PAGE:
I’ve been a seeker nearly all of my adult life, beginning after my first brief marriage ended. Seeking is an exploration, a way of understanding other ways of being – from people to cultures, from temperament to spiritual choices. So, when I say I’m a spiritual seeker, it is not that I am trying to find a personal relationship with the Divine; that blessing happened long ago and is a deeply fulfilling embrace that continues to grow and change but not in a way that requires me to find a new structure or framework for Her and our connection.
Rather, my seeker trait is currently leading me to find new ways for relating to people who follow other paths than mine; how does She speak to them and how is their relationship to Her different than mine?
One aspect I particularly appreciate in Evelyn Underhill’s book Mysticism: A Study in the Nature and Development of Spiritual Consciousness is that she reiterates throughout how important it is to remember that each person’s experience of the Divine – how each mystic relates to Source within their own spiritual path – is grounded in their temperament, culture, and life, as well as in their religious patterning. For example, in one place, Underhill writes:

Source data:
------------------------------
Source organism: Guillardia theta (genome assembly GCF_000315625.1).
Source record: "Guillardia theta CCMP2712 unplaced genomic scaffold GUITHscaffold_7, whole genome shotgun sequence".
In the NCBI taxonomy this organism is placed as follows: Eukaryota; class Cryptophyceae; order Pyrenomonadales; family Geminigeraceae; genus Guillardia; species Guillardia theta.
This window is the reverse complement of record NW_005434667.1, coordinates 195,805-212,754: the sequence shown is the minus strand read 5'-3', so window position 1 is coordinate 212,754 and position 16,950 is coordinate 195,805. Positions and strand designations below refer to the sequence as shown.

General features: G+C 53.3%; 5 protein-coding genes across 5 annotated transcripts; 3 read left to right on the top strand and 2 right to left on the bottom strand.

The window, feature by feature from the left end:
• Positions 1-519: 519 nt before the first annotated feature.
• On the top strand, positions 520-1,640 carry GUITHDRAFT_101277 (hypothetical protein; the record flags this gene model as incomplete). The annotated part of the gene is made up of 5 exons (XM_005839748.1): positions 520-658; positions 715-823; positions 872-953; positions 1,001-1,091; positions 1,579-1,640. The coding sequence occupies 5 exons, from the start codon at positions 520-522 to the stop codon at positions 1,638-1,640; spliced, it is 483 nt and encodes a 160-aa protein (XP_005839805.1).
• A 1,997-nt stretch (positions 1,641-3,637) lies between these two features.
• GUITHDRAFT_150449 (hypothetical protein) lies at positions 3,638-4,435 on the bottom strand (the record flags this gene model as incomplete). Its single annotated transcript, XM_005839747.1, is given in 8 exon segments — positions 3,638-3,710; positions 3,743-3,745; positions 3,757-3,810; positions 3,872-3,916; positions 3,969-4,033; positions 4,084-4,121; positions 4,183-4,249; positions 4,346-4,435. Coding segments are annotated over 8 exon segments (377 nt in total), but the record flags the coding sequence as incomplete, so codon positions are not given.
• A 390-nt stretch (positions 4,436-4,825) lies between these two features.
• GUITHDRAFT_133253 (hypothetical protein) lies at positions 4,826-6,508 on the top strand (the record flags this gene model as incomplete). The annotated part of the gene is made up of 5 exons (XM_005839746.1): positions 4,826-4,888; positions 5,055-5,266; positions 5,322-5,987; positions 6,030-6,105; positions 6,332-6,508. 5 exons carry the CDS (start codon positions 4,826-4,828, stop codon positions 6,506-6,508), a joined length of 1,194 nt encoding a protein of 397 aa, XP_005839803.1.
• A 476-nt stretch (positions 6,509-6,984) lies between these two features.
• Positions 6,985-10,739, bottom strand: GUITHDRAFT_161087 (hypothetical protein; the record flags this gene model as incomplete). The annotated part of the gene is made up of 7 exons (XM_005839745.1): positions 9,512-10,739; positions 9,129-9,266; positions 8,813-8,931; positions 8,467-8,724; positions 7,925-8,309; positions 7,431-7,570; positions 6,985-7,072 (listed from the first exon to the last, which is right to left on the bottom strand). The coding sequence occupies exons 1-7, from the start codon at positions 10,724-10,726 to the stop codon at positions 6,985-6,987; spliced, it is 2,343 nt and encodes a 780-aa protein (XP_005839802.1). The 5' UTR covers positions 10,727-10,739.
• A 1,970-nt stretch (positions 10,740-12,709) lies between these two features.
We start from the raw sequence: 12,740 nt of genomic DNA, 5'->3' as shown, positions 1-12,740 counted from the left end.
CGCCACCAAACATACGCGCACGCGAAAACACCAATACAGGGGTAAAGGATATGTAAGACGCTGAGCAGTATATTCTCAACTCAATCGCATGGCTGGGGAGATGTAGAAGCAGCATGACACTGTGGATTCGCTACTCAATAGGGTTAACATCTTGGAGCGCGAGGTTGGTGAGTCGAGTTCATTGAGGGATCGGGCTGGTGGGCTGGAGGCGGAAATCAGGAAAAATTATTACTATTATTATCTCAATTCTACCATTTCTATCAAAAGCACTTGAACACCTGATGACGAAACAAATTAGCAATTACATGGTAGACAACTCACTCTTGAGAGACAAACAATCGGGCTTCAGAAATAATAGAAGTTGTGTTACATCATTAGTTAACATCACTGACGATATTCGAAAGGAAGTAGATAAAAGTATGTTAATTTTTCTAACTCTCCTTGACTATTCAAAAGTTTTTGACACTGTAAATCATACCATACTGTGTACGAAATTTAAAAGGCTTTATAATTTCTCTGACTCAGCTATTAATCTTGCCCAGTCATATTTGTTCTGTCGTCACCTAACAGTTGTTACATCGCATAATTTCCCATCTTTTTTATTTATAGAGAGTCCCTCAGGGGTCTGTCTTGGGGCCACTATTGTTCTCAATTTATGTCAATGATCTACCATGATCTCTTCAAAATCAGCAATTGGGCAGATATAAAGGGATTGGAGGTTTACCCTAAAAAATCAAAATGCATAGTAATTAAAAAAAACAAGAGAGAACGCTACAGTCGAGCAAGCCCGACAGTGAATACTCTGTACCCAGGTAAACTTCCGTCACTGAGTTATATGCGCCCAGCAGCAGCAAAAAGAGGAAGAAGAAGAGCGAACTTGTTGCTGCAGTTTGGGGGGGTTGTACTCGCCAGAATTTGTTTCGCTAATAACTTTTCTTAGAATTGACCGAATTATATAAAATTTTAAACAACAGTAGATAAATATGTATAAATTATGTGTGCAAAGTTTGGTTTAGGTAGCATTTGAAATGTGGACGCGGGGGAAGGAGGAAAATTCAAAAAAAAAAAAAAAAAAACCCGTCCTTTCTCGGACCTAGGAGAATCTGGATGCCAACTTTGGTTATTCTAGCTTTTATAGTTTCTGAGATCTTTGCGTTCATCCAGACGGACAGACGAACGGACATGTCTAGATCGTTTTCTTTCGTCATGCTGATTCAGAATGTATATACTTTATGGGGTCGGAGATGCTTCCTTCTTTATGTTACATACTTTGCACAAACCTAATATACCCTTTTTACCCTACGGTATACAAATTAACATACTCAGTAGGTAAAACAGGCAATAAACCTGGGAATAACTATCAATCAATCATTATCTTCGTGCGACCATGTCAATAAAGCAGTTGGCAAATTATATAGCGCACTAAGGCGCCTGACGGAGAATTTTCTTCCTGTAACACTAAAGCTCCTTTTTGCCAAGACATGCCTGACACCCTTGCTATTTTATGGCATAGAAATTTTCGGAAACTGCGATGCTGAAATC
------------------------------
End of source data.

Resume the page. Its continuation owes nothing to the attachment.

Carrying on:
“These special mystical diagrams, these symbolic and artistic descriptions of man’s inward history – his secret adventures with God – are almost endless in their variety: since in each we have a picture of the country of the soul seen through a different temperament.”
Underhill’s text points out the similarities and differences among the Christian mystics, she does not dive into the experiences of other-than-Christian mystics in history, nevertheless, she eloquently states:
“Attempts, however, to limit mystical truth – the direct apprehension of the Divine Substance – by the formulae of any one religion, are as futile as the attempt to identify a precious metal with the die which converts it into current coin.”
A seeker’s journey is as unique as the seeker herself, whether the journey be inward, outward, or both.